The UK Government is one which claims to be a Unionist party, and claimed it was going to mark a notable milestone in the life of the United Kingdom and the history of Northern Ireland – but in reality, failed miserably to do so.
I was part of the 19-strong committee, entitled the Centenary Forum, set up by the Northern Ireland Office (NIO) to discuss the programme with business, political and community representatives.
The forum had no functional role other than be informed what NIO were doing, and advice offered by those from the Unionist tradition was rarely taken.
Some things were fine but never well publicised – a NI Centenary Rose and subsequent commemorative brooch, for example.
The podcast stories of some inspirational people were fine, but they told nothing of the rich cultural tapestry of the past 100 years, the innovators, the sporting stars, those from Northern Ireland who impacted the world in may spheres of influence.
The NIO would not badge anything as a ‘celebration’ – everything was to be ‘marked’.
It scrupulously avoided anything that could be loosely described as populist. The emphasis was always on Nationalist sensitivities and not once were Unionist sensitivities ever addressed or mentioned.
A planned exhibition was cancelled. A concert in the Waterfront Hall was re-branded as a ‘thank-you to health workers during Covid-19’ – a worthy cause certainly, but not a centenary event. Three of the performers were from the Irish traditional music genre; others represented the newer communities in Northern Ireland. There wasn’t even the slightest hint of representation from the Ulster Scots musical tradition or anything vaguely Ulster British.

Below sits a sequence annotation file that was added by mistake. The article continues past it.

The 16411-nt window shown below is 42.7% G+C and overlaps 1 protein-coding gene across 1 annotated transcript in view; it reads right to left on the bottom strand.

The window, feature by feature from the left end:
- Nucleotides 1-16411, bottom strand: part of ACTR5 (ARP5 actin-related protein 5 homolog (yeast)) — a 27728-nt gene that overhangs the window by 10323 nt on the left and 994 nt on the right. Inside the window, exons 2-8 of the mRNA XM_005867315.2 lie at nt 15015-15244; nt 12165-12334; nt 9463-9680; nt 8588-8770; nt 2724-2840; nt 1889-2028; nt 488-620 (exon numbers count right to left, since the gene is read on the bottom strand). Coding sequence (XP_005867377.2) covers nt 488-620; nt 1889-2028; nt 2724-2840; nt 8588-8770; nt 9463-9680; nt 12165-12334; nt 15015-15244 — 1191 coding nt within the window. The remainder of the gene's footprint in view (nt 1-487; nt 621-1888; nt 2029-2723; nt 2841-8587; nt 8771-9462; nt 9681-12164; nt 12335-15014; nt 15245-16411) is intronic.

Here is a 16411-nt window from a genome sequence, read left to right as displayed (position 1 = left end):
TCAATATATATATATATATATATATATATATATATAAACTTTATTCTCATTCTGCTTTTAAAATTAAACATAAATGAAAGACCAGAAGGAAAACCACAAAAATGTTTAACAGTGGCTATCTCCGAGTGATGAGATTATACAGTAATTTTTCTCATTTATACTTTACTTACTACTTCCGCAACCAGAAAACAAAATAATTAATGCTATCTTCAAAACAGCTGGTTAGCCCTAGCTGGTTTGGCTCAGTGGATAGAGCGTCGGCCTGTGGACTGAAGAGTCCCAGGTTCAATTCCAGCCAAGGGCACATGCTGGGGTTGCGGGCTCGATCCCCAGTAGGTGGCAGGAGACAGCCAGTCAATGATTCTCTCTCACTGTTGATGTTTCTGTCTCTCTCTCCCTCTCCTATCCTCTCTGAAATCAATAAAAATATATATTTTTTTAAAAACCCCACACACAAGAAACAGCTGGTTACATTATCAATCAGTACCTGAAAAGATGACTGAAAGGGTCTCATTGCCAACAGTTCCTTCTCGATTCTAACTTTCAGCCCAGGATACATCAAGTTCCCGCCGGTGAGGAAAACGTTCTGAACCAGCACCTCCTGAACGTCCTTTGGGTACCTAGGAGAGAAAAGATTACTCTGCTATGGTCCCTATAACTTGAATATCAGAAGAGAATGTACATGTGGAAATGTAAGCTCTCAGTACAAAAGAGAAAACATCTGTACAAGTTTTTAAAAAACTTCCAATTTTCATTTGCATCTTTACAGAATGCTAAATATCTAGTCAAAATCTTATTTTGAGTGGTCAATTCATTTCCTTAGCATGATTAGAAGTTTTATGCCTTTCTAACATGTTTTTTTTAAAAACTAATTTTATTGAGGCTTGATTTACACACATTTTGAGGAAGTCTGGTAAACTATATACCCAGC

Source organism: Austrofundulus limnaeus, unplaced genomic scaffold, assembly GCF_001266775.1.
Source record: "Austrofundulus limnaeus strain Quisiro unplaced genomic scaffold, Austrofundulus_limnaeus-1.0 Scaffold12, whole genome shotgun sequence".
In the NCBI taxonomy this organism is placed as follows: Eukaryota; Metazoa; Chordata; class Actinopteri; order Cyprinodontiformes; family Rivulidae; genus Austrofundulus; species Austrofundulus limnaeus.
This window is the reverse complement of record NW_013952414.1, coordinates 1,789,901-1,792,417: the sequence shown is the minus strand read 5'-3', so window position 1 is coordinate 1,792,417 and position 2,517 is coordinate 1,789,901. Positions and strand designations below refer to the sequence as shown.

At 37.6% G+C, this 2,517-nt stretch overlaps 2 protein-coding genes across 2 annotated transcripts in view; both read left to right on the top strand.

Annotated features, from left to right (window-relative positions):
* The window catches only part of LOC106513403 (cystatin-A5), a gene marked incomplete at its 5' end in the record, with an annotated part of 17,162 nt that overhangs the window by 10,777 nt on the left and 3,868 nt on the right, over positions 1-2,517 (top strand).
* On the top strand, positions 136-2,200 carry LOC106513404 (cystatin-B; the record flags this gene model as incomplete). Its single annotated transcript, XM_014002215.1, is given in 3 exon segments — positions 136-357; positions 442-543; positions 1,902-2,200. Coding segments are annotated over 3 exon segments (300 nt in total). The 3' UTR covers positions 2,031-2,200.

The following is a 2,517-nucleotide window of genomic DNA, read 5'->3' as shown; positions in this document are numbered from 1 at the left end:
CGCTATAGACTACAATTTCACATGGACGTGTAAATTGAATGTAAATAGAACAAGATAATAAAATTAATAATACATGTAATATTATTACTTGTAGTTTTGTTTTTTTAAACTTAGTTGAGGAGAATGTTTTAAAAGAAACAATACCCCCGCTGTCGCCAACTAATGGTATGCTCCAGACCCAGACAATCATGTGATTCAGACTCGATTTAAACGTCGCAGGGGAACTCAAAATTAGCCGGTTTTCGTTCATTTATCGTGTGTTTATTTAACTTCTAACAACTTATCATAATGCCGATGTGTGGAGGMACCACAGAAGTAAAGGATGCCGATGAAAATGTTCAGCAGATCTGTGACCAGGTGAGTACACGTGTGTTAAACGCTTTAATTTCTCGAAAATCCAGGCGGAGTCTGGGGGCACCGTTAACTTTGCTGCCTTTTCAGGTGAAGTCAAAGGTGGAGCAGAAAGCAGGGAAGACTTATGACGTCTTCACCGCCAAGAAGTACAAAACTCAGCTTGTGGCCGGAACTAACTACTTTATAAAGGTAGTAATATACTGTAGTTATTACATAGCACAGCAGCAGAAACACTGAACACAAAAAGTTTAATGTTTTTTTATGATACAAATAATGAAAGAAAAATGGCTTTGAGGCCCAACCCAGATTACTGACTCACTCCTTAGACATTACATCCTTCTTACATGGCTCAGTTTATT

Those who took part were excellent and it was a good concert, but it lacked any balance of content.
From the outset, the Forum requested the marching bands tradition be included in some events. The request was ignored; not once were they asked to partake.
It was agreed with NIO that a young person from the Unionist tradition could sit on a group looking at activities for young people. Details of a suitable person were forwarded to the NIO. They were never invited to any meeting.
Many other ideas were rejected, while offers of items from unionist culture were turned down.
The Treasury refused to mint a Centenary coin. The forum was told Royal Mail would not issue a stamp (ut did issue a postmark for one month). A specially-commissioned Lambeg drum was made available to appear at NIO events, but was never asked for.
The ‘100 portraits of Northern Ireland’ exhibition featured just three paintings depicting Orange Institution parades, all of which showed security forces, implying conflict.
There were many other examples of ill-conceived and sanitised things happening, where the views of those wishing to celebrate the centenary were ignored.
Did [the NIO] get some things right during the centenary year? Yes, of course, but these were few and far between.
In truth, even those that were delivered could easily be described as elitist in nature, delivered under another flag of convenience or advertised so late they could not be enacted.
Rev Mervyn Gibson, Minister of Westbourne Presbyterian Church, Belfast, and Orange Grand Secretary (this piece appears in the latest edition of the Orange
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